English

Staffordshire Hoard gallery as never seen before

The discovery of the Staffordshire Hoard is undoubtedly some of the greatest news in archaeology in the past decade. The incredible collection of Anglo-Saxon gold is on display at the Birmingham Museum and Art Gallery. Now you can watch a time-lapse video of the construction of the exhibit.

Newcastle Museum to permanently display Lindisfarne Hoard

In 2003, Richard Mason, a builder from Rothbury, England discovery a pottery jug in the foundation of a Lindisfarne house. The jug, and its contents of gold and silver coins dating to Tudor times, will now be on permanent display at the Great North Museum: Hancock in Newcastle, thanks to public donations and heritage grants. (photo)

Winchester Bible on display at the Met

The Winchester Bible is "magnificent, lavishly ornamented - a pivotal landmark of medieval art from around 1200," and pages from it will be on display at the Metropolitan Museum of Art in New York until March 8, 2015. (photos)

Stonehenge in 8th century poem?

The 8th century, Old English poem called The Ruin may be the oldest surviving literature to mention Stonehenge, says medieval liguist Dr Graeme Davis. The poem refers to stones called "the old ones" or the "elders."

Staffordshire Hoard teaches lesson in Anglo-Saxon metallurgy

Gold was believed to have magical powers in Anglo-Saxon society, which may have led to discovery of special processes to make the metal appear "more golden than gold." These findings are part of a new study of the Staffordshire Hoard which "showed goldsmiths knew how to remove alloyed metals such as copper and silver from the surface of objects."

Richard III burial timetable and appeal for funds

As the reburial of King Richard III approaches, the city of Leicester, England and Leicester Cathedral prepare for the festivities by calling on the locals to help with fundraising. The diocese has raised only UK£1.9m of the £2.5m cost of the celebration.

Medieval friary stonework among finds at Yorkshire dig

A team of archaeologists from AOC Archaeology Group, along with members of the community, were intrigued by discoveries resulting from two weeks of excavations near York, England's Guildhall. The workers found artifacts dating from Roman times through World War II, including evidence of a medieval friary.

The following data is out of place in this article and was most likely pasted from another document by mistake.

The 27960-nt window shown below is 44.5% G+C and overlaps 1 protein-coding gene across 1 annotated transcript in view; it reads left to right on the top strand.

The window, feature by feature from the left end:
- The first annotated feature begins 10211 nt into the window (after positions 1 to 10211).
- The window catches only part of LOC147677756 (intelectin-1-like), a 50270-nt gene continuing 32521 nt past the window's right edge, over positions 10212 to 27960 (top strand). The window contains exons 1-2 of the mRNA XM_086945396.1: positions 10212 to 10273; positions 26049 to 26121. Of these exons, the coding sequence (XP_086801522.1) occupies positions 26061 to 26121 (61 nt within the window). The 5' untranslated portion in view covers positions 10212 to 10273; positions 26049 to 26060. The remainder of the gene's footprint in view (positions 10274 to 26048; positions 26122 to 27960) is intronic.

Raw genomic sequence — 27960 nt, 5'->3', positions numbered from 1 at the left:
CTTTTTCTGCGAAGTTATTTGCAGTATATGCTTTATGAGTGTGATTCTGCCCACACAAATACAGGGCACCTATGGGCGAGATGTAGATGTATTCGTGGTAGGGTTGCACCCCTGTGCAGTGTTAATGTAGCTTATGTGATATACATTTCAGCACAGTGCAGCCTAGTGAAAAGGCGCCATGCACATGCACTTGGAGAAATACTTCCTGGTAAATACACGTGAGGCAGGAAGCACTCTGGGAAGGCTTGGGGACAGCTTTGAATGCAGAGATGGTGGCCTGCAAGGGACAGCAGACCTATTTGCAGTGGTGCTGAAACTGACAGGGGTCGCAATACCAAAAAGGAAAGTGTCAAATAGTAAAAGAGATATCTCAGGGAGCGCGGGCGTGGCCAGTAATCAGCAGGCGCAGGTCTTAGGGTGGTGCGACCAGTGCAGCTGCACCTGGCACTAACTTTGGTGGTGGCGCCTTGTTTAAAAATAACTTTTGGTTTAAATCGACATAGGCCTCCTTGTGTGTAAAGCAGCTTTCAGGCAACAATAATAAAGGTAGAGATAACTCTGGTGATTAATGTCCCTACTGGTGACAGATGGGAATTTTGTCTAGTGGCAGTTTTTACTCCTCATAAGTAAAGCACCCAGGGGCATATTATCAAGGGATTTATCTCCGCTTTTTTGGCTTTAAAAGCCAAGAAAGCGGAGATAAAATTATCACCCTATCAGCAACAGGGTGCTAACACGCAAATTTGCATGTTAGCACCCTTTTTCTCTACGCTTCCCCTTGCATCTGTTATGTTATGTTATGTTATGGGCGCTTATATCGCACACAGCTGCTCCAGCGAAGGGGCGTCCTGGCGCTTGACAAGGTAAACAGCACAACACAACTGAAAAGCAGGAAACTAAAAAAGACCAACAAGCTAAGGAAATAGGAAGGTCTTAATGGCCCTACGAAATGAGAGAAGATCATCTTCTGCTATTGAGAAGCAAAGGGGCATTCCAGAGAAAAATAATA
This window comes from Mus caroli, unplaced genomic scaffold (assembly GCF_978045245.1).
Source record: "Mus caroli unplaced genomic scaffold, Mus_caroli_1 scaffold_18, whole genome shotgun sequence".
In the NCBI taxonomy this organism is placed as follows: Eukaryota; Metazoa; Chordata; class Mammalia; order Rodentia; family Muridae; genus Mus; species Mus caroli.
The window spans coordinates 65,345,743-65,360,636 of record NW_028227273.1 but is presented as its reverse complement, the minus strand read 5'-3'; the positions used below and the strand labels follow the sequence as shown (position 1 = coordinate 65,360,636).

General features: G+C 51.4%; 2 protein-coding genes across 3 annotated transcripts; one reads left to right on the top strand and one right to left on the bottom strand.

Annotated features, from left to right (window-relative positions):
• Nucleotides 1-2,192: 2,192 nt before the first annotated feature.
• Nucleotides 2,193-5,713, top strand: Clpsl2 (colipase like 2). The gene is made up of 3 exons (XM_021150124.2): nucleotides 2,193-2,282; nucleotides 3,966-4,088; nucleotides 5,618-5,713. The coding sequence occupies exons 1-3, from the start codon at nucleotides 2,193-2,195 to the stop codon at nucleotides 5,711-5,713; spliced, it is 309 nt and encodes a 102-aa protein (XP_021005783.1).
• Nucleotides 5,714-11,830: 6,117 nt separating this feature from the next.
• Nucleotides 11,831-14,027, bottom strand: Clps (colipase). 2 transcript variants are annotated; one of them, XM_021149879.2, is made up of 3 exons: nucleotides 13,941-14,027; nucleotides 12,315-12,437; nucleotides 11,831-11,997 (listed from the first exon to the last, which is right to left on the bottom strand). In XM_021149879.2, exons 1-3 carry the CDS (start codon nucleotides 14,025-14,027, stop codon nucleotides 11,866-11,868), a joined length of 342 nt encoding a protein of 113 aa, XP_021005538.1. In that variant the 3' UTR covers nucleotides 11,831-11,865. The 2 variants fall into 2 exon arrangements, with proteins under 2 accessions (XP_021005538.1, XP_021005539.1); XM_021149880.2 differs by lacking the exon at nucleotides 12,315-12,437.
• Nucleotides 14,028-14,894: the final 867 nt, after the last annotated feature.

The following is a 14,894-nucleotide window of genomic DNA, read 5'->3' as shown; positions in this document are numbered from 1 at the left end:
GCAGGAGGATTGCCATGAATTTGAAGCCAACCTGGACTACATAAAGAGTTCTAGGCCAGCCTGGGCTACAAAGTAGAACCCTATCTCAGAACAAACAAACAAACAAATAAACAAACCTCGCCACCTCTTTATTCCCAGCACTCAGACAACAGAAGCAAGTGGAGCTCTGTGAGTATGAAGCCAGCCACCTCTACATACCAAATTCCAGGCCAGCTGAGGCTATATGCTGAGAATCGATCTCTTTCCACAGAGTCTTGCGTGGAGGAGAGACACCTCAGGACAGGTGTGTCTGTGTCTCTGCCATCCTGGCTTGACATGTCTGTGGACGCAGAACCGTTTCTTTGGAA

Lavenham seeks World Heritage status

According to Wikipedia, Lavenham, England "is a village and civil parish in Suffolk, England noted for its 15th-century church, half-timbered medieval cottages and circular walk." Now the town's business forum and parish council plan to apply to UNESCO for a World Heritage grant to "help balance tourism, the local economy and traffic." (photos)

Where is Harold?

The Bayeux Tapestry famously depicts King Harold II's death by arrow to the eye during the Battle of Hastings, but new evidence may show that the king survived the battle.

Community gets involved in Sudbury's "big dig"

Dr Carenza Lewis is well known to audeinces of Channel 4’s Time Team and the BBC’s The Great British Story, but now she has a different role: leading members of the community of Sudbury on an archaeological survey. Lewis heads up the "big dig" organized by the Sudbury Society, the Sudbury History Society, and the Sudbury Museum Trust.

Catholics and Protestants unite over Richard III funeral

Richard III died before the Reformation, but Leicester Cathedral, where the king will be buried, is staunchly Anglican, facts which should have produced strife. The funeral of a king, however, has brought the two faiths together to offer Richard III a burial "with the dignity befitting his rank."

Witches at the British Museum

The British Museum has been invaded by witches - at least until January 2015. A new free exhibit, Witches and Wicked Bodies, will look at the history of witches in Great Britain from the 1400s until the Victorian era, and will include artists' renditions, objects of sorcery and magic, as well as artifacts from antiquity depicting famous witches.

Ancient castle found under British primary school

Construction workers on a project to replace two classrooms of English Bicknor Primary School in Ross-on-Wye, England, were surprised to uncover the remains of what is believed to be a keep and bailey castle. (photo)

Rebuilding the Temple of Mithras

In 1954, there was much debate over what to do with the recently discovered remains of a Temple of Mithras. Unable to reach a conclusion, the ruins were packed up and have led a nomadic existance ever since. Now the ruins are being returned to their original site, underneath a London office block.

Seaton Hoard - in Pictures

Numismatists in England found themselves squirming with delight over the discovery in Devon of approximately 22,000 copper-alloy coins, "the largest of its kind ever found in Britain." Now Culture24 allows visitors to take a closer look at some of the coins with a slide show. (photos)